Posts Tagged Rage

Mad men

I’m not sure there’s anything massively original or unique about The Hives, whether it’s their cartoonish character names, their heavily stylised looks, or the lead singer’s Mick Jagger mannerisms.

But instead of being a loose collection of dull clichés, they pitch their monochrome image, their furious, thrashy sound, and their tongue-in.cheek/so-serious-it-hurts anti-establishment lyrics in just the right way to create something loud, funny, and brilliantly, strangely joyful.

The songs are both throwaway and long-lasting, the titles alone – Die, All Right!; A.K.A I-D-I-O-T; The Hives Are Law, You Are Crime; Dead Quote Olympics – demanding attention.

They also have an interestingly contrived back story; namely that a recluse, Randy Fitzsimmons, summoned all five of them individually by letter to form the band, subsequently writing their songs for them and remaining behind the scenes. The inconvenient fact that ‘Randy Fitzsimmons’ is an officially-registered pseudonym of Nicholaus Arson’s is (a) just a means for Arson to collect Fitzsimmons’ royalty cheques on his behalf (of course), and/or (b) ignoring the fact that Arson probably isn’t his family name in the first place, and/or (c) taking all this far too seriously.

And so Howlin’ Pelle Almqvist screams his way through a range of generally disenfranchised, occasionally unintelligible lyrics (mangling their delivery as required: “This time you really got something, it’s such a clever idea / But it doesn’t mean it’s good because you found it at the liba-ra-ria), almost unfailingly backed by machine gun percussion and jackhammer guitars.

Making records sporadically since the mid-90s, they came to prominence in the very early 2000s, chiefly with Hate To Say I Told You So, Main Offenderand 2004’s Walk Idiot Walk.

Other songs to lock yourself in a small room with and listen loudly to are Diabolic Scheme (with its jarring, discordant strings), Antidote (“You want antidote / I got the poison” seeming to sum them up pretty well), Tick Tick Boom, and Abra Cadaver: I initially mis-heard the lyrics as “They tried to stick-a Dave Bowie inside-a me”, which I thought was taking the Jagger thing a bit too far.

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A brand new resolution

Just a year after a return to chart success with Lola, and with a move to a new record label (RCA) under their belts, late 1971 was clearly the right time for the Kinks to capitalise on their comeback, seize the moment, and stake their territory as mainstream rock and roll heroes.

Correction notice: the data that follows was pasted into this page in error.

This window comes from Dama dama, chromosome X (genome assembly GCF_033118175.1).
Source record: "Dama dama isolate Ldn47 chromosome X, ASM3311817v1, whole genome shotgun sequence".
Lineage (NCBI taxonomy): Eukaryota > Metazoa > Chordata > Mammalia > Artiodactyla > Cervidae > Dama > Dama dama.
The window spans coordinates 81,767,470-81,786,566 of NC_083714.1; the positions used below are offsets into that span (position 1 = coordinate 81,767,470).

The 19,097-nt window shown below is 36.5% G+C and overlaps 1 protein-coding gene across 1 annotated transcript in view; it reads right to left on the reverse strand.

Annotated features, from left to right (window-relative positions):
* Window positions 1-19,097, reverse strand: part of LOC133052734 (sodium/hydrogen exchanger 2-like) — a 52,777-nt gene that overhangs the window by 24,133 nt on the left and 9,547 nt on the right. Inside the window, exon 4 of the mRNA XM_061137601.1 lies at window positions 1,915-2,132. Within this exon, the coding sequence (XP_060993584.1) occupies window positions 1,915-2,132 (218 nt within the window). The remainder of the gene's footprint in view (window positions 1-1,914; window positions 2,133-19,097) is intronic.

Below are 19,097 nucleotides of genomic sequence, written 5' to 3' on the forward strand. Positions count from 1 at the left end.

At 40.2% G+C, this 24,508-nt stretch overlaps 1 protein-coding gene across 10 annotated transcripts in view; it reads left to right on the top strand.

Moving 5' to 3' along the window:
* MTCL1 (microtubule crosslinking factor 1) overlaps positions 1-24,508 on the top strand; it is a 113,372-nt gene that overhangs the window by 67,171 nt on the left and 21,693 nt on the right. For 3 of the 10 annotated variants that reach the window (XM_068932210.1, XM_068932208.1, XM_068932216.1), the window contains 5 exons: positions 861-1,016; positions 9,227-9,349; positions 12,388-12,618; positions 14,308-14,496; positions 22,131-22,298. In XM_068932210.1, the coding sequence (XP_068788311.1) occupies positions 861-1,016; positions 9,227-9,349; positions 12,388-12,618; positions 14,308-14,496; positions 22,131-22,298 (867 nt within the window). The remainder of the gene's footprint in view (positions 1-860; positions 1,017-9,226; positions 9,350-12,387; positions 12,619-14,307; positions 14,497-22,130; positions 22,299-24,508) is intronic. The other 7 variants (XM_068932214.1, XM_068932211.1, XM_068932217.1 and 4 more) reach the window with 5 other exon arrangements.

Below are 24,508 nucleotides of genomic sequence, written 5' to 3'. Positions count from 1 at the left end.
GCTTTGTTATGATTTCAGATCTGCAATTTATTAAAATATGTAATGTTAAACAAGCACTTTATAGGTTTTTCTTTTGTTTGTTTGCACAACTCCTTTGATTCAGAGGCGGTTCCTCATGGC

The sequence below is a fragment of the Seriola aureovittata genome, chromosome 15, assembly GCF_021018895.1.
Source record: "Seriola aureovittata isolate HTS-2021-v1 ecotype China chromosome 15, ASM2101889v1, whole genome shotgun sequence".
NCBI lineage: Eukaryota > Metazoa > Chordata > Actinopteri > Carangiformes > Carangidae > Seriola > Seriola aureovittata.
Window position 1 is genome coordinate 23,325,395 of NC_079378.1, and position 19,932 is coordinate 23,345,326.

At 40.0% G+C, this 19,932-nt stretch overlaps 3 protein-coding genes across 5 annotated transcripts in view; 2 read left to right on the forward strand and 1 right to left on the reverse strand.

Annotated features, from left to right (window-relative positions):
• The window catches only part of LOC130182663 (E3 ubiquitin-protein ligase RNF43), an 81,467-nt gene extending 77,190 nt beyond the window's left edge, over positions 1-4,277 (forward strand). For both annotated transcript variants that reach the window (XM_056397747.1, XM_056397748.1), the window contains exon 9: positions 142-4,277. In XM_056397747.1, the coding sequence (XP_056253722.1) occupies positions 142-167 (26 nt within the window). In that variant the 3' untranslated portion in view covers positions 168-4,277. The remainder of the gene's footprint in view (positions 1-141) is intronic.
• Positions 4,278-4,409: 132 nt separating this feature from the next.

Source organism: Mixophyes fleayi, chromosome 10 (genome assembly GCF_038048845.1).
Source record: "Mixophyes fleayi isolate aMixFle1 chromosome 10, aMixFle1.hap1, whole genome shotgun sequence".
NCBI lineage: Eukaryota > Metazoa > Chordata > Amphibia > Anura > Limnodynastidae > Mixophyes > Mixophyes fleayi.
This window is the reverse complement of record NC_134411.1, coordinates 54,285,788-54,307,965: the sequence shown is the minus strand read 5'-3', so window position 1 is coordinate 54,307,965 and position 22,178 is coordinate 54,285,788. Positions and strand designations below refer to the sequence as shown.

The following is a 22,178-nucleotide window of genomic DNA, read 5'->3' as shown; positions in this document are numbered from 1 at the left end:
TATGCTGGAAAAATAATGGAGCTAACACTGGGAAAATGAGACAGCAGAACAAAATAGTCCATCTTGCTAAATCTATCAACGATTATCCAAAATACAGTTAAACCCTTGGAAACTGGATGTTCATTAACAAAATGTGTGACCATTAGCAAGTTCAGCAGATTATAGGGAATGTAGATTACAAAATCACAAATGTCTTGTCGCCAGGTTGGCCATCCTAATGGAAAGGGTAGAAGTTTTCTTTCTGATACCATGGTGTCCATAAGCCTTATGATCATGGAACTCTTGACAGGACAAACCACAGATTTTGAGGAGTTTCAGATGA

Alternatively, they could release an album of songs inspired by those most reliable measures of commercial triumph in Britian, country and western music, and lyrics about urban regeneration, social exclusion, and mental illness.

Inevitably they went for the latter and the album, Muswell Hillbillies, tanked.

But frankly, and nearly 41 years later, who cares, because here we are dealing with a most rarefied form of genius.

Ray Davies addresses the personal and the global – or at least his own world of north London – opening with a cry for escape from the 20th century, its civil servants and threat of nuclear warfare (interesting juxtaposition). When he howls “This is the 20thcentury / Too much aggravation / This is the edge of insanity! / I’m a 20th century man but I don’t wanna be here” he sets out the platform for most of what follows. Paranoid waking nightmares, wishful escapism, eviction, unjust incarceration, a forced vacation (with a thankfully short-lived impersonation of a toothless blues singer), all of life’s joys are here.

Davies highlights the burgeoning obsession with weight and physical appearance (as well as the carb-free diet a good 30 years or so before ‘Dr’ Atkins brought it to the, er, masses), and concludes the album with a railing against imposed social change. We’re left with an impression of the world ‘out there’ besieging us with its demands, insistences, and constraints, and of a man on the brink of breakdown – in the midst of one, even – but who can still muster defiance against the powers that be.

This is a totally cohesive album, the seemingly disparate elements of music and lyrics combining perfectly. Davies takes the most bleak personal troubles and society’s ills, and somehow, somehow makes them humorous, inspiring, and comforting.

He even found space for a playful homage to that most British of institutions.

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Small talk moves me to violence

Yes, it’s my inevitable review of the Young Knives’ new LP, Ornaments From The Silver Arcade (they were seeking a mysterious, fairy tale-sounding title, and ended up getting inspiration from a Leicester shopping centre).